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Win Loyalty. Use Empathy – The Hidden Business Success Secret

Customers know it when you fake it; instead you've got to try seeing through their eyes


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Most companies are more focused on customer acquisition than retention. Sound familiar? This is a financially dangerous method of operating when you consider that research shows acquiring a new customer costs at least five times more than keeping an existing one.

Find out how to keep your current customers by winning their loyalty now.

You achieve a faithful following by earning it. People are smart. They can sense when you, as a business, have their best interests at heart, versus when you’re solely out to maximize profit. If you put your customer first and focus on providing the best possible experience, balancing the sometimes-conflicting mission of hitting profit goals, the tone will be set for your team’s interactions with customers.

The result – That elusive customer loyalty all businesses seek.

Empathy is power, and it is the hidden secret in business.

The mysterious magic of empathy is usually missed in business because it contradicts the shrewd-business-person stereotype: The picture of someone sitting behind a desk, methodically plotting how to cut corners. The truth is, real and lasting success comes first by identifying a pain point in the marketplace that is failing to be addressed effectively, then figuring out how to resolve that source of discomfort with high-value solution. The only way this can happen is by walking in a customer’s shoes – not plotting against them.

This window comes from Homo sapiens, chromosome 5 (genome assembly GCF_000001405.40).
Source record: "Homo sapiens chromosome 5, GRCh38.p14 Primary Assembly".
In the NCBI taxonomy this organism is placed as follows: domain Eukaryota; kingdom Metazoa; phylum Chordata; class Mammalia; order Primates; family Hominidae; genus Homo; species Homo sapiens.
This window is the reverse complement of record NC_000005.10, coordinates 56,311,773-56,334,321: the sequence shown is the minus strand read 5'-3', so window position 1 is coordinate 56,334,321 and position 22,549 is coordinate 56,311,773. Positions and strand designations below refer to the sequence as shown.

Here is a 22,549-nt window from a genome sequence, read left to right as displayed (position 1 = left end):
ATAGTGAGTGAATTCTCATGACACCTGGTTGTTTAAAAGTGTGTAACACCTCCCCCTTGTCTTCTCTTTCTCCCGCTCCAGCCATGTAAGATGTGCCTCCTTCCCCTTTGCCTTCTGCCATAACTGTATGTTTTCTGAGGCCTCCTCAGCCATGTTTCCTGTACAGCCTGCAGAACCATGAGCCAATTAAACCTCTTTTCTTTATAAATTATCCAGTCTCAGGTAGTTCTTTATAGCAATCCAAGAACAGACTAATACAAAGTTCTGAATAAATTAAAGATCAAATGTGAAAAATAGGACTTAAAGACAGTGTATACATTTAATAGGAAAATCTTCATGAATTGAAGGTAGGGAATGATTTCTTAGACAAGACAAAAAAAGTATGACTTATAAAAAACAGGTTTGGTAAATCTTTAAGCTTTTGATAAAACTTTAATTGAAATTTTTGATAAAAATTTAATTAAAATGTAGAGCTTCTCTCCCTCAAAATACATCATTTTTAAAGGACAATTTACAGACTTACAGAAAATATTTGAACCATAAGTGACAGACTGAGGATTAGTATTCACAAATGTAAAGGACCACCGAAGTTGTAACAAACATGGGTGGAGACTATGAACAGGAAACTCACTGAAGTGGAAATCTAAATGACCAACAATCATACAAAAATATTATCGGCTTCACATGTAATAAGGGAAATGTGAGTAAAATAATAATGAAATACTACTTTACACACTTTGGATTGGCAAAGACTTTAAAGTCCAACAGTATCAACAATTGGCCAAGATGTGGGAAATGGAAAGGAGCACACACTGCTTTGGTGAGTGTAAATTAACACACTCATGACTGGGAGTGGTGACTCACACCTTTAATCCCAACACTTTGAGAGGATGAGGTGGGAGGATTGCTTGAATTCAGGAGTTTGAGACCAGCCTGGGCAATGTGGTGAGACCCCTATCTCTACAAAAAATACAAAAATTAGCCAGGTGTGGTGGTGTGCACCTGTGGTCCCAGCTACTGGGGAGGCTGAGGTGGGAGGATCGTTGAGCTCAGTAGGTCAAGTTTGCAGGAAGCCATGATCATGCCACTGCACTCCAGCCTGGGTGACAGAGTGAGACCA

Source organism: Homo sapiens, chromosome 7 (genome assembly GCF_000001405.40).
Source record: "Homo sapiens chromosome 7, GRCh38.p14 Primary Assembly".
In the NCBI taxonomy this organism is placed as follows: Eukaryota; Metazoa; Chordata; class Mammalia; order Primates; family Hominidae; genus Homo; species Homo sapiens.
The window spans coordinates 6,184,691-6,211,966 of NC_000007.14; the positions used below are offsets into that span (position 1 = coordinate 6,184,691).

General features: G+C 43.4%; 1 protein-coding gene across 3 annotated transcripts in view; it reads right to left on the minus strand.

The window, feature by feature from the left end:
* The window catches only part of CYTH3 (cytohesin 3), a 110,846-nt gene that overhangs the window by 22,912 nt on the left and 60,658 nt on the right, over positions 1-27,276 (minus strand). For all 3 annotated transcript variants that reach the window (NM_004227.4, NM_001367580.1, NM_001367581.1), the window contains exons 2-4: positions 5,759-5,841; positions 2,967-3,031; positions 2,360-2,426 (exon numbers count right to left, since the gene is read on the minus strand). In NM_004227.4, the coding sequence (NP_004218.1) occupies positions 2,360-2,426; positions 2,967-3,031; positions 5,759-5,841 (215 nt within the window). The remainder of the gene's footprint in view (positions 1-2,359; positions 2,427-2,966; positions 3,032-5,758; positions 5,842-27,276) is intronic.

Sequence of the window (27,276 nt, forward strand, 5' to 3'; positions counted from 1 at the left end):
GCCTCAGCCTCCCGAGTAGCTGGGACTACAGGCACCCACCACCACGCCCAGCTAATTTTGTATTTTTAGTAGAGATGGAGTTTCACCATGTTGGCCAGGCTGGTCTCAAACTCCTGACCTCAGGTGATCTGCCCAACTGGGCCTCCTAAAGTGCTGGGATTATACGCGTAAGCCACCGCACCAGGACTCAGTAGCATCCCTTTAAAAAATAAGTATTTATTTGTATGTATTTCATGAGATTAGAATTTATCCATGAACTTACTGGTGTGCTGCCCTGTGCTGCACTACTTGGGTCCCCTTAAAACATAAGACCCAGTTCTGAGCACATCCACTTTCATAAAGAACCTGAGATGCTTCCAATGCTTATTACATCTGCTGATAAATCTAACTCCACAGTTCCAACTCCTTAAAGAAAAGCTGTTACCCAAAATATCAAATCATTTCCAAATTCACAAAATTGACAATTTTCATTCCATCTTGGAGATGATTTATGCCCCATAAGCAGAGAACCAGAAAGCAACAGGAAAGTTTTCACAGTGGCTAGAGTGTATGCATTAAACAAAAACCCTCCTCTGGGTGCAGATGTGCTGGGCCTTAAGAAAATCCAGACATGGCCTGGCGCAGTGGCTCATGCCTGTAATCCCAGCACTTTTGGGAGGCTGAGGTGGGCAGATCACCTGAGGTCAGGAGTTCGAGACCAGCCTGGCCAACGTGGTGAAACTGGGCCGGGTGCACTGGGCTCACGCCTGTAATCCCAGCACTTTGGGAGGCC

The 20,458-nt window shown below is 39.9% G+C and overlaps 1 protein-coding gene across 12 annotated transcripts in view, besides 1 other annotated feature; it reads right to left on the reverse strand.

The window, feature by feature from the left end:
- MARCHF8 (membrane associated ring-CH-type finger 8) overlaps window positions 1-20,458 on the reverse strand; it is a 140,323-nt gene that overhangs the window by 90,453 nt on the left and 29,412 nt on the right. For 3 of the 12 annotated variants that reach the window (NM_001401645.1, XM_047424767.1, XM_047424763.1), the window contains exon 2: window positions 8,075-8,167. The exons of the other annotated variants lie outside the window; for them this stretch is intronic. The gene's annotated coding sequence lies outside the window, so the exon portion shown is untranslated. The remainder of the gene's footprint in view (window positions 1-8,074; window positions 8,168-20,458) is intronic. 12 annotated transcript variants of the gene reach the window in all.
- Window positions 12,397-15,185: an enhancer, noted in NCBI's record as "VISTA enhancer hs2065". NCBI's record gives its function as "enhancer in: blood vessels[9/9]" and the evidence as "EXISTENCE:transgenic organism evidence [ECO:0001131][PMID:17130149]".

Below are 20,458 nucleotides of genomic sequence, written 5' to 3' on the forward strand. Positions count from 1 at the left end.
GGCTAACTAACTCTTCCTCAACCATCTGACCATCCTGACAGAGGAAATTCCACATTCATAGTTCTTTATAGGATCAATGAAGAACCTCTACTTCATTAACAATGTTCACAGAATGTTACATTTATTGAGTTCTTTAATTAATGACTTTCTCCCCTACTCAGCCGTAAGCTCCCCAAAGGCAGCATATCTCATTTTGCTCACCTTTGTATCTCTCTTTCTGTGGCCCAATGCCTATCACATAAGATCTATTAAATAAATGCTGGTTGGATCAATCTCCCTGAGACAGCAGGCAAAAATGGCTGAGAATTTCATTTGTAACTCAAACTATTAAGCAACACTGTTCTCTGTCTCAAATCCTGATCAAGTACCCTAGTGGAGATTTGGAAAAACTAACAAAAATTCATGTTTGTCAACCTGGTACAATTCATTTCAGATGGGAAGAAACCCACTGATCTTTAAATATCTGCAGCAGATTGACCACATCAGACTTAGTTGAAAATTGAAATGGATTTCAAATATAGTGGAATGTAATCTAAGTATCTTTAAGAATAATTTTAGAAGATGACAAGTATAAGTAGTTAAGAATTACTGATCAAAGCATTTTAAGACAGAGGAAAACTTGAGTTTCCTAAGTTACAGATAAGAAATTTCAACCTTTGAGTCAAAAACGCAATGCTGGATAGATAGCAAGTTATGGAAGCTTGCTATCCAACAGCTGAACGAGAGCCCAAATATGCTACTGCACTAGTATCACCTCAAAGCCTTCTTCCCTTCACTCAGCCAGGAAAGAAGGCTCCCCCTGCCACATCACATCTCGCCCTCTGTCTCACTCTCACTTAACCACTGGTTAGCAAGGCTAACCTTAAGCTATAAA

Here are three tips to turn empathy into customer loyalty and skyrocket your profits:

UNDERSTAND WHAT EMPATHY LOOKS + FEELS LIKE

Most people think they know what empathizing with a customer means, but they don’t. It doesn’t just apply to interactions in customer service when challenges arise. Your core business model should genuinely be focused on solving pain points and catering to the desires of your customers in the best way possible.

Ironically, this goal and running a profitable business are sometimes in direct opposition which creates a challenge: How do you provide the best possible customer experience while still turning the highest profit?